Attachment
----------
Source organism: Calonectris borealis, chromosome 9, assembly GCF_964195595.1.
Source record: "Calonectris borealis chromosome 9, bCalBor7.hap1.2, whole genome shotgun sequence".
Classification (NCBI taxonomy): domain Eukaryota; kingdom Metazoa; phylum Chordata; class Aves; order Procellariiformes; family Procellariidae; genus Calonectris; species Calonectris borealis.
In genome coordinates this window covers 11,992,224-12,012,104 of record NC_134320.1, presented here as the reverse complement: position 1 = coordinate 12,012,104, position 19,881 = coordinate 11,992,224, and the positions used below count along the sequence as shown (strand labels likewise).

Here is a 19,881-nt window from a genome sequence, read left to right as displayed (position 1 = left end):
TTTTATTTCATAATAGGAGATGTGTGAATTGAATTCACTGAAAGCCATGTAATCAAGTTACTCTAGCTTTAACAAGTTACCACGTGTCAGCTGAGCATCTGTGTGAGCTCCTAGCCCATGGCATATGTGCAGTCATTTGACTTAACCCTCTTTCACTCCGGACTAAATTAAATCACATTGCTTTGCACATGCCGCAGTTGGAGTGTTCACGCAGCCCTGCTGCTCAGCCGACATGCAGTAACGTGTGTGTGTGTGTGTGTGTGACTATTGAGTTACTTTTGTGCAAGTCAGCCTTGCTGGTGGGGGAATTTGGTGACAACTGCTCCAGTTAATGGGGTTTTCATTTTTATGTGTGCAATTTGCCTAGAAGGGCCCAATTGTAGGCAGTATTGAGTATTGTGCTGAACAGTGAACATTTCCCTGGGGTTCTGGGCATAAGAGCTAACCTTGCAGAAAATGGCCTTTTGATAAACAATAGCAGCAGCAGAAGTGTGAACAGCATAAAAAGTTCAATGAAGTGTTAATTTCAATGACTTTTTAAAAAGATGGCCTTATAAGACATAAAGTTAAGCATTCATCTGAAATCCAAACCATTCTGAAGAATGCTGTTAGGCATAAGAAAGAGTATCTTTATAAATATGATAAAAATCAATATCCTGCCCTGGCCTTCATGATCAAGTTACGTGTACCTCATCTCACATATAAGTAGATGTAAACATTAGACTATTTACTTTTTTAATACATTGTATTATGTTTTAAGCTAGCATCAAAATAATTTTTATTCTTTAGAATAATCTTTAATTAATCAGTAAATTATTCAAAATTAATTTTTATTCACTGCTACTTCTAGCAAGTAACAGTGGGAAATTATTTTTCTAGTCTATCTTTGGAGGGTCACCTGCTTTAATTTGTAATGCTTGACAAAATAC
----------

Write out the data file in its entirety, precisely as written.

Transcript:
Source organism: Calonectris borealis, chromosome 9, assembly GCF_964195595.1.
Source record: "Calonectris borealis chromosome 9, bCalBor7.hap1.2, whole genome shotgun sequence".
Classification (NCBI taxonomy): domain Eukaryota; kingdom Metazoa; phylum Chordata; class Aves; order Procellariiformes; family Procellariidae; genus Calonectris; species Calonectris borealis.
In genome coordinates this window covers 11,992,224-12,012,104 of record NC_134320.1, presented here as the reverse complement: position 1 = coordinate 12,012,104, position 19,881 = coordinate 11,992,224, and the positions used below count along the sequence as shown (strand labels likewise).

Here is a 19,881-nt window from a genome sequence, read left to right as displayed (position 1 = left end):
TTTTATTTCATAATAGGAGATGTGTGAATTGAATTCACTGAAAGCCATGTAATCAAGTTACTCTAGCTTTAACAAGTTACCACGTGTCAGCTGAGCATCTGTGTGAGCTCCTAGCCCATGGCATATGTGCAGTCATTTGACTTAACCCTCTTTCACTCCGGACTAAATTAAATCACATTGCTTTGCACATGCCGCAGTTGGAGTGTTCACGCAGCCCTGCTGCTCAGCCGACATGCAGTAACGTGTGTGTGTGTGTGTGTGTGACTATTGAGTTACTTTTGTGCAAGTCAGCCTTGCTGGTGGGGGAATTTGGTGACAACTGCTCCAGTTAATGGGGTTTTCATTTTTATGTGTGCAATTTGCCTAGAAGGGCCCAATTGTAGGCAGTATTGAGTATTGTGCTGAACAGTGAACATTTCCCTGGGGTTCTGGGCATAAGAGCTAACCTTGCAGAAAATGGCCTTTTGATAAACAATAGCAGCAGCAGAAGTGTGAACAGCATAAAAAGTTCAATGAAGTGTTAATTTCAATGACTTTTTAAAAAGATGGCCTTATAAGACATAAAGTTAAGCATTCATCTGAAATCCAAACCATTCTGAAGAATGCTGTTAGGCATAAGAAAGAGTATCTTTATAAATATGATAAAAATCAATATCCTGCCCTGGCCTTCATGATCAAGTTACGTGTACCTCATCTCACATATAAGTAGATGTAAACATTAGACTATTTACTTTTTTAATACATTGTATTATGTTTTAAGCTAGCATCAAAATAATTTTTATTCTTTAGAATAATCTTTAATTAATCAGTAAATTATTCAAAATTAATTTTTATTCACTGCTACTTCTAGCAAGTAACAGTGGGAAATTATTTTTCTAGTCTATCTTTGGAGGGTCACCTGCTTTAATTTGTAATGCTTGACAAAATAC